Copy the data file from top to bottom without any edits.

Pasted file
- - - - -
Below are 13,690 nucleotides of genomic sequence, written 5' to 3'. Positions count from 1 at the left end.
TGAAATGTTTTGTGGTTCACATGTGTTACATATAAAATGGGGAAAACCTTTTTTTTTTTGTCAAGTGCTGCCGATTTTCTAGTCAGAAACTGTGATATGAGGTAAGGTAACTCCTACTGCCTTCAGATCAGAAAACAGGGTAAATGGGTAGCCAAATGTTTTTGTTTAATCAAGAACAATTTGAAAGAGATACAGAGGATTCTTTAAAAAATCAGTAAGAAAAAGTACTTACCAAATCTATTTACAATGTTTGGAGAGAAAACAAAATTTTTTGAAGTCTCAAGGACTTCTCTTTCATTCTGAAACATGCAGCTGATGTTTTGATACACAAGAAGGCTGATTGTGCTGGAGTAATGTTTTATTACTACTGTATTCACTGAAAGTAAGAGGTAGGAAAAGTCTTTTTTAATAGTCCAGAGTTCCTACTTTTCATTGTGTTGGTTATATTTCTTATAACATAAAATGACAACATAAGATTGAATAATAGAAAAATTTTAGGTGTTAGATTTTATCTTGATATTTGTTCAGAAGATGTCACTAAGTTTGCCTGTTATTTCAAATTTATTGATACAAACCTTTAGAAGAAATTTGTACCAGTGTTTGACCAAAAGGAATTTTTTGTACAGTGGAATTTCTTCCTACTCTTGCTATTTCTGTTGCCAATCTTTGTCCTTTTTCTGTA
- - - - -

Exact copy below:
Below are 13,690 nucleotides of genomic sequence, written 5' to 3'. Positions count from 1 at the left end.
TGAAATGTTTTGTGGTTCACATGTGTTACATATAAAATGGGGAAAACCTTTTTTTTTTTGTCAAGTGCTGCCGATTTTCTAGTCAGAAACTGTGATATGAGGTAAGGTAACTCCTACTGCCTTCAGATCAGAAAACAGGGTAAATGGGTAGCCAAATGTTTTTGTTTAATCAAGAACAATTTGAAAGAGATACAGAGGATTCTTTAAAAAATCAGTAAGAAAAAGTACTTACCAAATCTATTTACAATGTTTGGAGAGAAAACAAAATTTTTTGAAGTCTCAAGGACTTCTCTTTCATTCTGAAACATGCAGCTGATGTTTTGATACACAAGAAGGCTGATTGTGCTGGAGTAATGTTTTATTACTACTGTATTCACTGAAAGTAAGAGGTAGGAAAAGTCTTTTTTAATAGTCCAGAGTTCCTACTTTTCATTGTGTTGGTTATATTTCTTATAACATAAAATGACAACATAAGATTGAATAATAGAAAAATTTTAGGTGTTAGATTTTATCTTGATATTTGTTCAGAAGATGTCACTAAGTTTGCCTGTTATTTCAAATTTATTGATACAAACCTTTAGAAGAAATTTGTACCAGTGTTTGACCAAAAGGAATTTTTTGTACAGTGGAATTTCTTCCTACTCTTGCTATTTCTGTTGCCAATCTTTGTCCTTTTTCTGTA